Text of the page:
Victoire of France (1733–1799)
Victoire by Jean-Marc Nattier, 1748
|Born||11 May 1733|
Palace of Versailles, France
|Died||7 June 1799 (aged 66)|
|Burial||20 January 1817|
Basilica of Saint-Denis
|Father||Louis XV of France|
Coat of arms of a princess of France
Victoire de France, (Marie Louise Thérèse Victoire; 11 May 1733 – 7 June 1799) was a French princess, the seventh child and fifth daughter of King Louis XV of France and his Queen consort Maria Leszczyńska. She was named after her father, and Maria Theresa, Queen of France, her great great grandmother and the consort of Louis XIV of France
Originally known as Madame Quatrième, signifying the fourth daughter of the King (an older sister had died in February 1733, before her birth), she was later known as Madame Victoire. She outlived eight of her nine siblings, and was survived by her older sister Madame Adélaïde by less than a year. The sisters were collectively known as Mesdames.
Marie Louise Thérèse Victoire de France was born at the Palace of Versailles. Unlike the older children of Louis XV, Madame Victoire was not raised at the Palace of Versailles. Rather, she was, in June 1738, sent to live at the Abbey of Fontevraud with her younger sisters, because the cost of raising them in Versailles with all the status they were entitled to was deemed too expensive by Cardinal Fleury, Louis XV's chief minister. She remained there till 1748 when she was 15.
According to Madame Campan, the Mesdames had rather a traumatic upbringing in Fontrevault and were not given much education: "Cardinal Fleury, who in truth had the merit of reestablishing the finances, carried this system of economy so far as to obtain from the King the suppression of the household of the four younger Princesses. They were brought up as mere boarders in a convent eighty leagues distant from the Court. Saint Cyr would have been more suitable for the reception of the King’s daughters; but probably the Cardinal shared some of those prejudices which will always attach to even the most useful institutions, and which, since the death of Louis XIV., had been raised against the noble establishment of Madame de Maintenon. Madame Louise often assured me that at twelve years of age she was not mistress of the whole alphabet, and never learnt to read fluently until after her return to Versailles. Madame Victoire attributed certain paroxysms of terror, which she was never able to conquer, to the violent alarms she experienced at the Abbey of Fontevrault, whenever she was sent, by way of penance, to pray alone in the vault where the sisters were interred. A gardener belonging to the abbey died raving mad. His habitation, without the walls, was near a chapel of the abbey, where Mesdames were taken to repeat the prayers for those in the agonies of death. Their prayers were more than once interrupted by the shrieks of the dying man."
Reign of Louis XV
On 24 March 1748, being fifteen and no longer regarded a child, Victoire wrote to her father the king and successfully asked permission to return to court. Louis XV appointed three maids-of-honour to attend her, sent the Duchesse de Duras to collect her and met her with her brother the crown prince at Sceaux. In November 1750, she was joined by her sisters Sophie and Louise.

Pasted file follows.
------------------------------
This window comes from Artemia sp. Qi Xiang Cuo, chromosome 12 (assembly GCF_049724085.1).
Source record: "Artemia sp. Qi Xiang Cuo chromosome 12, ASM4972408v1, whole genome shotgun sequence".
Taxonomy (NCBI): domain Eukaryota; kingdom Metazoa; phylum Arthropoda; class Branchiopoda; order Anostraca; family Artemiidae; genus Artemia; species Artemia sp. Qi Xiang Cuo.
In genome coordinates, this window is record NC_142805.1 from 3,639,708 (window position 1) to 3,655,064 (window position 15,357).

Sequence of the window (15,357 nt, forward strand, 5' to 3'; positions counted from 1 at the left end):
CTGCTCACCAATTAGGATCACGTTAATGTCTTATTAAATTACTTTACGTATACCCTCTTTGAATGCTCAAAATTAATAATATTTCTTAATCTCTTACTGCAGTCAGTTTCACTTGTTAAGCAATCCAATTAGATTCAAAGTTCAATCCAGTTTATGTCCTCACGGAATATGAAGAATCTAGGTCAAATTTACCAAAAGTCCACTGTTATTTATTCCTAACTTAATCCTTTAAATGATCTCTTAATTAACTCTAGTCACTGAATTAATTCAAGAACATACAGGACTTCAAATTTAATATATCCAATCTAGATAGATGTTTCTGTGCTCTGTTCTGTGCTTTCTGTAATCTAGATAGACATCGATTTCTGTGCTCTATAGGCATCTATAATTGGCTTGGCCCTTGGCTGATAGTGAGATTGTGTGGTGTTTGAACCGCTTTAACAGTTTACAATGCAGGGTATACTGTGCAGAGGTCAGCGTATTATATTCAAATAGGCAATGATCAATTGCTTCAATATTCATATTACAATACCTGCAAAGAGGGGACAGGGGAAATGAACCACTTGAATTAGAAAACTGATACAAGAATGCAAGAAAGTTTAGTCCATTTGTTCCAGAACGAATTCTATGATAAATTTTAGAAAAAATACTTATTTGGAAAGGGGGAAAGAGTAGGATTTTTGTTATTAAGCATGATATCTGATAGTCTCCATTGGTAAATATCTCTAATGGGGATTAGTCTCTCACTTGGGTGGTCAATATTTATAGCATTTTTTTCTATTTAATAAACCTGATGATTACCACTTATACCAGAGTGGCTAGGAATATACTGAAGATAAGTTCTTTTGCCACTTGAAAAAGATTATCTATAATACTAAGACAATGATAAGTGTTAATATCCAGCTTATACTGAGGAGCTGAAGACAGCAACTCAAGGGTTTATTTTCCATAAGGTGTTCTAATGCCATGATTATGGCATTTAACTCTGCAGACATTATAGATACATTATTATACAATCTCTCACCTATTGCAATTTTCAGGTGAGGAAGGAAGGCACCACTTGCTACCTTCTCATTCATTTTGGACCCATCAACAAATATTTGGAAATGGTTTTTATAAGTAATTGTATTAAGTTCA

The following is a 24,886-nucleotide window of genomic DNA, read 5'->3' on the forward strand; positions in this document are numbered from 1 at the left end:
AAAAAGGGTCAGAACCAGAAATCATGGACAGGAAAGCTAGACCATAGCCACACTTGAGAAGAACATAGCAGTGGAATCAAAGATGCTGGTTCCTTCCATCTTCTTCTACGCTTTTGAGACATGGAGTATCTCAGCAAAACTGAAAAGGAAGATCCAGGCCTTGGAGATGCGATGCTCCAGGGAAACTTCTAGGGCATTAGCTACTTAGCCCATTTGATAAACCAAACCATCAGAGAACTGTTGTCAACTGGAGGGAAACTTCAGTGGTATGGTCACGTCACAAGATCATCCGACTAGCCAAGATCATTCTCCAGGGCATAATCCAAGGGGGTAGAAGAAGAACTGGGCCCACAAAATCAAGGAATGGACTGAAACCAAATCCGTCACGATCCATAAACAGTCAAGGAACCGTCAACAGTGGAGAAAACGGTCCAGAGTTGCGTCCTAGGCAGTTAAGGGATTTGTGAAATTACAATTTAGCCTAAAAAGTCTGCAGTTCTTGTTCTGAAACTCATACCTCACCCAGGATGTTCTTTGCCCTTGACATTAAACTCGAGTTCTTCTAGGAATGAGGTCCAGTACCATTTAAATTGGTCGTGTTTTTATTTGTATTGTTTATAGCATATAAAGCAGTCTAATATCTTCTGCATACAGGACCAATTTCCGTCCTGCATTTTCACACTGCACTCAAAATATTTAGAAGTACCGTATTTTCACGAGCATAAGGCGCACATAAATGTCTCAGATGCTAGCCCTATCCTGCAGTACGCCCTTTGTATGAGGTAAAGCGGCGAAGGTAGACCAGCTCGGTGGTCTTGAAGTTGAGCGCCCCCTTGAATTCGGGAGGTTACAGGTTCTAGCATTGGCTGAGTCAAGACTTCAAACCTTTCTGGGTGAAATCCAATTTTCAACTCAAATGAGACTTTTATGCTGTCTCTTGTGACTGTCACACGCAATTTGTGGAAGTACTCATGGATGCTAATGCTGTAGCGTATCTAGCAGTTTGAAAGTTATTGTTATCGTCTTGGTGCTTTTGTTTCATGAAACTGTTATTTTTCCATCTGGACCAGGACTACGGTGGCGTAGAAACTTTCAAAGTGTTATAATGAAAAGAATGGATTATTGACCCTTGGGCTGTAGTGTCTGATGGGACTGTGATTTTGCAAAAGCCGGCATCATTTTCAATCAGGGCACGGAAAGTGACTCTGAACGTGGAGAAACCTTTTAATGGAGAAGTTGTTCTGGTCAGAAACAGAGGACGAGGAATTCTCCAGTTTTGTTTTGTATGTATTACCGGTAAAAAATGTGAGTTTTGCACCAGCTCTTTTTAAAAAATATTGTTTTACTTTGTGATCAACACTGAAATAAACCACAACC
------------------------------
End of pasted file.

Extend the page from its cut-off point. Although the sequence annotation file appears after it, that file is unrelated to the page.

While their education had been neglected in the convent, they reportedly compensated for this and studied extensively after their return to court, encouraged by their brother, with whom they immediately formed a close attachment: "When Mesdames, still very young, returned to Court, they enjoyed the friendship of Monseigneur the Dauphin, and profited by his advice. They devoted themselves ardently to study, and gave up almost the whole of their time to it; they enabled themselves to write French correctly, and acquired a good knowledge of history. Italian, English, the higher branches of mathematics, turning and dialing, filled up in succession their leisure moments."
Victoire made a success at court and her father with her lively self-assurance and charm; she was also regarded to be a beauty and was described "Madame Victoire was handsome and very graceful; her address, mien, and smile were in perfect accordance with the goodness of her heart", and "her beautiful, tender, soft brown eyes, fresh complexion [...] and a bright smile gave the impression of happiness and health, which, together with her desire to please, radiated from her whole personality". In 1753, it was suggested that she might eventually marry her brother-in-law, Ferdinand VI of Spain, as his wife, Barbara of Portugal was seriously ill at the time and expected to die. However, the Queen of Spain survived her illness and lived another five years. No other marriage partner of suitable religion and status was found, and Victoire remained unmarried: with time, she became quite overweight, and because of this, her father the King came to refer to her as ‘Coche’ [Piggy], while he called Madame Adelaide ‘Logue’ [Tatters], Madame Sophie, ‘Graille’ [Mite], and Madame Louise, ‘Chiffie’ [Rubbish].